Western analysis was performed on protein extracted from the aorta and carotid arteries at the indicated time points after heating and from controls to determine the timing of maximal HSP70 protein expression (Fig 3⇓). Levels of HSP70 protein was maximal at 8 to 12 hours after heating, with a steady decrease in protein levels thereafter. No significant HSP70 protein induction was noted in control arteries. We therefore elected to perform all balloon injury experiments on heat-pretreated rats 8 hours after the heating protocol to coincide with rapidly rising HSP70 protein levels to maximize the hypothesized protective effect.
Immunohistochemistry: Confirmation of Timing of HSP70 Expression and Protein Localization
Immunohistochemistry was performed both to confirm results obtained by Western analysis as to the timing of the robust HSP70 protein response as well as to specifically localize protein expression within arterial wall (Fig 4⇓). Maximal expression of HSP70 protein was detected in the endothelium and media of aortic tissue at 8 and 12 hours after heating, with a diminished response at 16 hours (Fig 4⇓, A, C, and E). Low-level HSP70 expression was detectable in aortas of unheated rats as well (Fig 4⇓, G). Maximal expression of HSP70 protein was detected in a similar time course and distribution in the carotid artery, with peak expression at 12 hours (Fig 4⇓, D) after heating and a diminished response at 16 hours (Fig 4⇓, F). The majority of HSP70 protein was localized in medial SMCs. No significant staining was detected in either nonstressed control carotid arteries stained with anti-HSP70 antibody (Fig 4⇓, H) or heated carotid arteries stained with nonimmune IgG1 as an additional control (Fig 4⇓, B).
Inhibition of the Increased I/M Ratio Response to Injury
Animals were harvested 14 days after balloon injury as described above. The intimal area, medial area, and I/M ratio was obtained from each animal (values are reported as mean±SEM). There was a trend toward lower absolute intimal area in the HS group (0.078±0.008 versus 0.103±0.009 mm2, P= 0.06), while the medial area in the HS animals was only slightly, but significantly, higher than that of controls (0.139±0.004 versus 0.122±0.007 mm2, P<0.05). Fig 5⇓ depicts a representative section of control and preconditioned carotid arteries 14 days after balloon injury. The I/M ratio is used to analyze effects on intimal accumulation as it controls for variability due to animal size or perfusion artifact. The I/M ratio was significantly lower in the HS group (n=14) than in controls (n=12), (0.57±0.07 versus 0.86±0.08, P=0.01) (Fig 6⇓). These data suggest that preconditioning may both limit intimal accumulation and preserve medial integrity, thus maintaining a more normal wall architecture.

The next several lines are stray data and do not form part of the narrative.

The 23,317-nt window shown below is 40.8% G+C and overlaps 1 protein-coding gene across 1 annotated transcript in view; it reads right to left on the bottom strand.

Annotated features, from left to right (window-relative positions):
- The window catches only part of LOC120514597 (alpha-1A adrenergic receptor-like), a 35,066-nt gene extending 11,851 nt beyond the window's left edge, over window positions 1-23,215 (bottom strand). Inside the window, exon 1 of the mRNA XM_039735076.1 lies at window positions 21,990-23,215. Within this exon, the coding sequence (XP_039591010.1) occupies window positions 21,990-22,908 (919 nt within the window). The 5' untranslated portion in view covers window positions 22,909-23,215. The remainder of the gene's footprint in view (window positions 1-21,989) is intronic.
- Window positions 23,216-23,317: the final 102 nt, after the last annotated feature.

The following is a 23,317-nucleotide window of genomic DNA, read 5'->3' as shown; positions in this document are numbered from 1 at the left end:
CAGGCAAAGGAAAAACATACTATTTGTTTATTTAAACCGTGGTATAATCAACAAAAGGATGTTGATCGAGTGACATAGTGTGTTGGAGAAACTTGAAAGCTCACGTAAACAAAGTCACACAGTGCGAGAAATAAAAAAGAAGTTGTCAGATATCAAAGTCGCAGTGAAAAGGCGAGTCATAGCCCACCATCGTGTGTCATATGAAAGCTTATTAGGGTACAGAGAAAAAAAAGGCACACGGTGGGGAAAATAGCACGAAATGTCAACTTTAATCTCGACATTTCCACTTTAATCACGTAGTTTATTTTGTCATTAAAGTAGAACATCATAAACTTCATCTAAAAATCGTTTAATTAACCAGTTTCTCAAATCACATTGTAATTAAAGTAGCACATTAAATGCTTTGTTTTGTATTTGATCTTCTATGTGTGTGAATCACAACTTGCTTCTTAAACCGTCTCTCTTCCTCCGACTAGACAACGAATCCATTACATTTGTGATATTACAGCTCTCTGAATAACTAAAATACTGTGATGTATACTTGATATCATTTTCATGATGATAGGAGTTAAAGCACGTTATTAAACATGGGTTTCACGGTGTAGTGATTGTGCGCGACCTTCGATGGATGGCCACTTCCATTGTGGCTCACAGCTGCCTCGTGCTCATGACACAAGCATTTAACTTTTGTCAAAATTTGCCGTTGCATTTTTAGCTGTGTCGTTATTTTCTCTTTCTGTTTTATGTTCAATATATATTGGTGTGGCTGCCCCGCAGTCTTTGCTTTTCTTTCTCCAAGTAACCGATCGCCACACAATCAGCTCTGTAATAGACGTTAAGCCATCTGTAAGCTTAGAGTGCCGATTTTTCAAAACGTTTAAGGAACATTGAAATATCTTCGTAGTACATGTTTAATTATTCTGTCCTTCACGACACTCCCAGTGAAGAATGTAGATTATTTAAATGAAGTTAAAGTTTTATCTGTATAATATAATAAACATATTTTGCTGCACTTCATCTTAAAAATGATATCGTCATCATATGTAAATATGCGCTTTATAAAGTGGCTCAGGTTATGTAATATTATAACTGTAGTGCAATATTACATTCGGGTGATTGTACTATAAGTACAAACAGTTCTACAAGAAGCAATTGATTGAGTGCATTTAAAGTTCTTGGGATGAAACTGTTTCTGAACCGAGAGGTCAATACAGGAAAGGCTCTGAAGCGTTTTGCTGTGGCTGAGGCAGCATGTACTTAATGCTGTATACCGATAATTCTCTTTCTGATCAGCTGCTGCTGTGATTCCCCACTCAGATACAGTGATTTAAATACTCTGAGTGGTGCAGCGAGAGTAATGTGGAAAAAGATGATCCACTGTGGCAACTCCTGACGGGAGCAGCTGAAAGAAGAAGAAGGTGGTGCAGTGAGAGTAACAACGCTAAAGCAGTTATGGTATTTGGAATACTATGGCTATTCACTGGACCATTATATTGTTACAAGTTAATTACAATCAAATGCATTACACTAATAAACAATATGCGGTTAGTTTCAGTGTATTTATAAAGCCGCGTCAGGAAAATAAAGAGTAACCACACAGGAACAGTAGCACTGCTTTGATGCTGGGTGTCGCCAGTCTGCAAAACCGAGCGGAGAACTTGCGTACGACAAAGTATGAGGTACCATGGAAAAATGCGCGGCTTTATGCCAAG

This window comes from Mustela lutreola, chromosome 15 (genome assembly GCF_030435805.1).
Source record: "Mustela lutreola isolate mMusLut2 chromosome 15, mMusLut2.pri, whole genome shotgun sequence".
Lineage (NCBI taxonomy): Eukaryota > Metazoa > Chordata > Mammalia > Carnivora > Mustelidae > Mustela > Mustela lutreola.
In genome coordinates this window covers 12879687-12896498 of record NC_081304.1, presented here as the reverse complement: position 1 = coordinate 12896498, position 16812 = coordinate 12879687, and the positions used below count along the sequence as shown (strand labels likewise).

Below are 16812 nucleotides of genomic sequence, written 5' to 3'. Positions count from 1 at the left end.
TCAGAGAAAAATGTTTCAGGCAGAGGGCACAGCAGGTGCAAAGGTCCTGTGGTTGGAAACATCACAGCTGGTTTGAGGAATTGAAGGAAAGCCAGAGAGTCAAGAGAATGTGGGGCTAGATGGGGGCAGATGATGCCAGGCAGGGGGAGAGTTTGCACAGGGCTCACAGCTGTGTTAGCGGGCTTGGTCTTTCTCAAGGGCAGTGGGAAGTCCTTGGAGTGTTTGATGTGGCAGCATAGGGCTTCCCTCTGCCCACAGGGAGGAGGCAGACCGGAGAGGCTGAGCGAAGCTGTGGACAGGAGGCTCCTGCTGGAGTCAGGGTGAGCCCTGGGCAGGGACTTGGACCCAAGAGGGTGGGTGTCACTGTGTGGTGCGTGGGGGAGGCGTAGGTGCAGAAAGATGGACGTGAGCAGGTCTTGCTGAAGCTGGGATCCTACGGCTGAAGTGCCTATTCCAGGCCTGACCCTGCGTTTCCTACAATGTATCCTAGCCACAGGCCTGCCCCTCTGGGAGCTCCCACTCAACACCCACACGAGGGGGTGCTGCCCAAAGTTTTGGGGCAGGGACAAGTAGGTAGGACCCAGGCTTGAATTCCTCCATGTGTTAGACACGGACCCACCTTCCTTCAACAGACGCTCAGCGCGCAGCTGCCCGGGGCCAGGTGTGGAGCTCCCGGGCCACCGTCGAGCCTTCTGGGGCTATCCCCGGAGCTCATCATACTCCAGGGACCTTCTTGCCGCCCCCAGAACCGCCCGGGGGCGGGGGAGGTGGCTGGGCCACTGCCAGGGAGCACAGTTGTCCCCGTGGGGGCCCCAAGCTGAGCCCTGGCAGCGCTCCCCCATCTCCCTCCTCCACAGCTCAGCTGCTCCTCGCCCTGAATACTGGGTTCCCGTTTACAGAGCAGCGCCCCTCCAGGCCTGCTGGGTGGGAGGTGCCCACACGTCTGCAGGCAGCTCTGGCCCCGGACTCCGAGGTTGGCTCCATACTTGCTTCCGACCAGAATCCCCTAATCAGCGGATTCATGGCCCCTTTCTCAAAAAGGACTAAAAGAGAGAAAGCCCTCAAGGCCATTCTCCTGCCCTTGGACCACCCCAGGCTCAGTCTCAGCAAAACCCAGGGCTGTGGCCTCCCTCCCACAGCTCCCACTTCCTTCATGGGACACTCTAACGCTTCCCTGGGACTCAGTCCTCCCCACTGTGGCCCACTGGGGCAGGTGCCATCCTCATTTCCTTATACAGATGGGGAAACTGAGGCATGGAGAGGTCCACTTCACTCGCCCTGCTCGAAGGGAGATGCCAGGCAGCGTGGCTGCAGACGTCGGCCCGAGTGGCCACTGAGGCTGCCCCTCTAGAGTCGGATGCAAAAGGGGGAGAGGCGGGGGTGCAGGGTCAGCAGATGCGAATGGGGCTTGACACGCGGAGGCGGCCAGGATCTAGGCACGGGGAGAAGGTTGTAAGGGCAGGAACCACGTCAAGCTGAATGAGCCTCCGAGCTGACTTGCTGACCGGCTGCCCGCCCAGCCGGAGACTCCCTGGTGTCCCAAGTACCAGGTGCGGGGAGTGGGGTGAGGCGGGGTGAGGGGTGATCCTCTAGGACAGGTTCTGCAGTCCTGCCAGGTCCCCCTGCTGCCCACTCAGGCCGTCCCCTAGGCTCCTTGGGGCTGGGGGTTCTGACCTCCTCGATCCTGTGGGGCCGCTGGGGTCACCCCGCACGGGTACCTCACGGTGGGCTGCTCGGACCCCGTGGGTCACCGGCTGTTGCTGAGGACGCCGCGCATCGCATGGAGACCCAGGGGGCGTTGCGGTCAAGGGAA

To determine whether heat preconditioning had a sustained effect on the reduction of intimal accumulation, an HS group and a control group of rats were harvested 90 days after balloon injury. The mean I/M ratio of the heat-preconditioned rats (n=12) was significantly lower than that of the control animals (n=9, 0.78±0.12 versus 1.19±0.14, P<0.05), demonstrating a sustained effect (Fig 6⇑). The mean absolute intimal area showed a trend toward being lower in the heat-preconditioned group (0.11±0.02 versus 0.15±0.02 mm2, P=.09). There were no significant difference in the absolute mean medial area of the two groups (0.136±0.006 versus 0.127±0.005 mm2, HS versus control, P=0.29). These data suggest a sustained reduction in intimal accumulation in the heat-preconditioned animals 3 months after balloon injury.